In January, I listened to a podcast at email@example.com that discussed the proclivity of New Yorkers to drop their Rs in speech. This phenomenon is known to linguists as non-rhoticity and is common to several English accents in North America and abroad.
Podcast host Mike Vuolo by way of example of this speech pattern played this line by Woody Allen’s neurotic character Mickey in the movie Hannah and Her Sisters: “Oh God, there’s a tumour in my head the size of a basketball.” Of course, when Woody’s character delivers the line, the italicized growth is rendered R-less as too-muh.
As traumatic as this event may have been to the hypochondriac character, all we see with this non-rhoticity is a change in pronunciation. There is an example where this process led to a new word.
Nowadays the word “arse” is seem by some to be a euphemism for “ass,” but in fact the former word for the posterior precedes the latter being first recorded in the year 1000, whereas the latter use is not found until the 19th century. Of course, the word “ass” to refer (as the OED phrases it) as a “quadruped of the horse kind” also is found as far back as the 11th century, and herein lay a problem.
As non-rhoticity became prevalent in the 18th century, it just would not do for any wholesome “lass” to rhyme with the newly pronounced “arse,” as “ass,” and it became proper to avoid using this term around 1760. Hugh Rawson relates in his Dictionary of Euphemism and Other Doubletalk that “pre-Victorians became nervous about calling the barnyard critter the ass by its rightful name, because the three-letter word sounded like the bad four-letter one when the “r” was dropped.” Enter donkey.
But donkey did not emerge as the definitive ass substitute immediately. For 50 years, the word “neddy” was used as frequently as donkey. By 1830 donkey was ensconced as heir apparent. The usual etymological explanation of donkey is that it descends from the word “dun,” meaning brownish grey, and that the “k” in donkey was added to make it rhyme with monkey, which it did originally.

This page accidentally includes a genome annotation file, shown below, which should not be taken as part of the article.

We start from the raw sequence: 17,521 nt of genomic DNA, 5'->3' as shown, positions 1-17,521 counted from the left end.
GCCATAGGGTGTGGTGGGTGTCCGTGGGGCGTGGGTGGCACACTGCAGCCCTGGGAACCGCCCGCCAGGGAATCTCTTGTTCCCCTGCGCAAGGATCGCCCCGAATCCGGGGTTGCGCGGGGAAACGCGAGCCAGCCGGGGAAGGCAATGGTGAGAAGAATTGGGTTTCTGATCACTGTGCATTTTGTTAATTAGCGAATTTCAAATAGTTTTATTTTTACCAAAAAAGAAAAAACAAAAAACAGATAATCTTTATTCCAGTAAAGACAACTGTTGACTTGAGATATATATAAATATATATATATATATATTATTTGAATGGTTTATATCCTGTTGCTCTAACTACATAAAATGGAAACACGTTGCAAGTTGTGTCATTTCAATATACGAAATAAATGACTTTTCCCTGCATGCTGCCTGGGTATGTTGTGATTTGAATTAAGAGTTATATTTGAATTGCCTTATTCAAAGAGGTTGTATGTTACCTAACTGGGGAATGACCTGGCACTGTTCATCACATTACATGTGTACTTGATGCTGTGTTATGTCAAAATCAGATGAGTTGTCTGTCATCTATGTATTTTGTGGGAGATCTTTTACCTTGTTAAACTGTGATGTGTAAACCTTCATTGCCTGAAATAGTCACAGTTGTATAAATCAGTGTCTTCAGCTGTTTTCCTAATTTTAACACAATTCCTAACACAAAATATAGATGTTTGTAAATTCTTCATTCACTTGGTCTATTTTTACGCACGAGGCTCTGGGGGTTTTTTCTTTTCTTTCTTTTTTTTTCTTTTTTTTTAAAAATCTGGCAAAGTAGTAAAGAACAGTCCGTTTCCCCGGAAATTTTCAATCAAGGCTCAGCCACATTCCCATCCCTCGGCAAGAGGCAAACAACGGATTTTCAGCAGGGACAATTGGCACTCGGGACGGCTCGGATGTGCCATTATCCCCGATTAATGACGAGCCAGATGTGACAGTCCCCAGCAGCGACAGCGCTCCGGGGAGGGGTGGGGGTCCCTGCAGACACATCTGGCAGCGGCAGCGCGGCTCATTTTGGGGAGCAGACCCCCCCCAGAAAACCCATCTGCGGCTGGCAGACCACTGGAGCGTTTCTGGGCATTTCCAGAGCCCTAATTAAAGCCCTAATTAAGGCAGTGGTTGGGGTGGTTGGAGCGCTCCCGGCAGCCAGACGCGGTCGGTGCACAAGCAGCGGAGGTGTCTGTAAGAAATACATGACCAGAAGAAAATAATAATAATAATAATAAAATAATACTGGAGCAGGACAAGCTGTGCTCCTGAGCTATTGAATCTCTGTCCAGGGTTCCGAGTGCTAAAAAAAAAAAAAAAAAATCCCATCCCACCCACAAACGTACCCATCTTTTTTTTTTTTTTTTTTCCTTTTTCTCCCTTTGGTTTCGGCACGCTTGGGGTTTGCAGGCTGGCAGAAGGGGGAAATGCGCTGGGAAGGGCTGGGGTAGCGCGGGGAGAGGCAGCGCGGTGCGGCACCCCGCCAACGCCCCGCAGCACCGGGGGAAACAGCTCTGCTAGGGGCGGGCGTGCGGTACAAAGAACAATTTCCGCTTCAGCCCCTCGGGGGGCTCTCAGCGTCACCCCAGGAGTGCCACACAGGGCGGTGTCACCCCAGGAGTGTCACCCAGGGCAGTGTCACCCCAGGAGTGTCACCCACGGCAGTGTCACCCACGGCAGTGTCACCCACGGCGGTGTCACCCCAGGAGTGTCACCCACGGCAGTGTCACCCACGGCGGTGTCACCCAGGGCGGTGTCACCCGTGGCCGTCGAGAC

The donkey was not the only animal created because of language sensitivity. A rabbit originally referred to the young, whereas an adult was called “cony” or “cunny”—rhyming with “honey.” Cony was used as a term of endearment for a woman by the 16th century and a reference to her genitalia by the next century.
So cony was deemed to have too much of an “adult” sense and it was replaced in the 19th century by the word “rabbit.” There still remained the problem of what to do when reading the Bible, where cony was firmly entrenched. In 1836 Benjamin H. Smart found a solution. The OED tells us that for “solemn reading” Smart ordained that what previously rhymed with “honey” would henceforth rhyme with “bony.”
Needless to say, the word cock to refer to the male fowl has been unceremoniously ousted by rooster. Even more insulting, however, is the fact that many words featuring cock have been bowdlerized. Apricots were once apricocks or apricox, haystacks were originally haycocks, and weather vanes were once weathercocks. Even names were subject to the expunging. Nineteenth-century author Louisa May Alcott was so named because her father had changed the family name from Alcox.
Unfortunately the proud cock developed figurative associations. Shakespeare had more in mind than the bearing of arms in Henry V when Pistol yells at Nym: “Pistol’s cock is up.” When cock’s allusions became widely enough known among puerile males, the term became indecent and unspeakable in polite company. Open the barn door for rooster.
The first citation of rooster in the OED is an American reference from 1772. It was still unusual enough in England 50 years later that James Flint in his 1822 Letters from America had to explain to British readers that “rooster … is the male of the hen.”
So in place of the evocative onomatopoeic word cock, we have the mediocre word rooster, (i.e., he who roosts). And unlike Jesus, who may have been denied three times by Peter, we are denied three proud Biblical words: ass, cony, and cock.